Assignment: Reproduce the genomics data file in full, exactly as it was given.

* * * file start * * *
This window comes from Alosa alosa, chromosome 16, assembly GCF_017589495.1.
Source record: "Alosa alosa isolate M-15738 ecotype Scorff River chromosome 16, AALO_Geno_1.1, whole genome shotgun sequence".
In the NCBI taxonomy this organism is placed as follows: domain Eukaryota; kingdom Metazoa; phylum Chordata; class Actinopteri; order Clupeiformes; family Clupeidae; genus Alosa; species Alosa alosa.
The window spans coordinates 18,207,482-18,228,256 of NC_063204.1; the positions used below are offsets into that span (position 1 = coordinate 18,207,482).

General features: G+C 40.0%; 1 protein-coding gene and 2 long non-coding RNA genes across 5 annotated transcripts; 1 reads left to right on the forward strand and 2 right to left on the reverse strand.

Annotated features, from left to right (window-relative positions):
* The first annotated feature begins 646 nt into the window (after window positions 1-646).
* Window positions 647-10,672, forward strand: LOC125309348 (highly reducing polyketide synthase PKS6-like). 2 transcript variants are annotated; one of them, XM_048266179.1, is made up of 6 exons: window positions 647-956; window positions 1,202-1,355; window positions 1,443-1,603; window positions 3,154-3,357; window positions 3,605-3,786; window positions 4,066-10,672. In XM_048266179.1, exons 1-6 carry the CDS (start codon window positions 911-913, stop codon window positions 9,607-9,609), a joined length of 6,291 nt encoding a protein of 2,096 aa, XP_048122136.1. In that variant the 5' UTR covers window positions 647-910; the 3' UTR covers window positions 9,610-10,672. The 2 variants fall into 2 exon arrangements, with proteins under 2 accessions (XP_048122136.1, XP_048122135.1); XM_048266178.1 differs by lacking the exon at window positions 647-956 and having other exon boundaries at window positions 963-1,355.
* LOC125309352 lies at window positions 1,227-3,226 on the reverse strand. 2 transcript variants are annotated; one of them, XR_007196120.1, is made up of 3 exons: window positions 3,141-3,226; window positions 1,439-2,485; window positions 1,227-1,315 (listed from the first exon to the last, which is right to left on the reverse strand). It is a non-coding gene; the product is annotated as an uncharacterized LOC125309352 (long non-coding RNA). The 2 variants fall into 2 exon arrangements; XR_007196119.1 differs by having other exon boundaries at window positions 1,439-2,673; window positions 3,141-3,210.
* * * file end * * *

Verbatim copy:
This window comes from Alosa alosa, chromosome 16, assembly GCF_017589495.1.
Source record: "Alosa alosa isolate M-15738 ecotype Scorff River chromosome 16, AALO_Geno_1.1, whole genome shotgun sequence".
In the NCBI taxonomy this organism is placed as follows: domain Eukaryota; kingdom Metazoa; phylum Chordata; class Actinopteri; order Clupeiformes; family Clupeidae; genus Alosa; species Alosa alosa.
The window spans coordinates 18,207,482-18,228,256 of NC_063204.1; the positions used below are offsets into that span (position 1 = coordinate 18,207,482).

General features: G+C 40.0%; 1 protein-coding gene and 2 long non-coding RNA genes across 5 annotated transcripts; 1 reads left to right on the forward strand and 2 right to left on the reverse strand.

Annotated features, from left to right (window-relative positions):
* The first annotated feature begins 646 nt into the window (after window positions 1-646).
* Window positions 647-10,672, forward strand: LOC125309348 (highly reducing polyketide synthase PKS6-like). 2 transcript variants are annotated; one of them, XM_048266179.1, is made up of 6 exons: window positions 647-956; window positions 1,202-1,355; window positions 1,443-1,603; window positions 3,154-3,357; window positions 3,605-3,786; window positions 4,066-10,672. In XM_048266179.1, exons 1-6 carry the CDS (start codon window positions 911-913, stop codon window positions 9,607-9,609), a joined length of 6,291 nt encoding a protein of 2,096 aa, XP_048122136.1. In that variant the 5' UTR covers window positions 647-910; the 3' UTR covers window positions 9,610-10,672. The 2 variants fall into 2 exon arrangements, with proteins under 2 accessions (XP_048122136.1, XP_048122135.1); XM_048266178.1 differs by lacking the exon at window positions 647-956 and having other exon boundaries at window positions 963-1,355.
* LOC125309352 lies at window positions 1,227-3,226 on the reverse strand. 2 transcript variants are annotated; one of them, XR_007196120.1, is made up of 3 exons: window positions 3,141-3,226; window positions 1,439-2,485; window positions 1,227-1,315 (listed from the first exon to the last, which is right to left on the reverse strand). It is a non-coding gene; the product is annotated as an uncharacterized LOC125309352 (long non-coding RNA). The 2 variants fall into 2 exon arrangements; XR_007196119.1 differs by having other exon boundaries at window positions 1,439-2,673; window positions 3,141-3,210.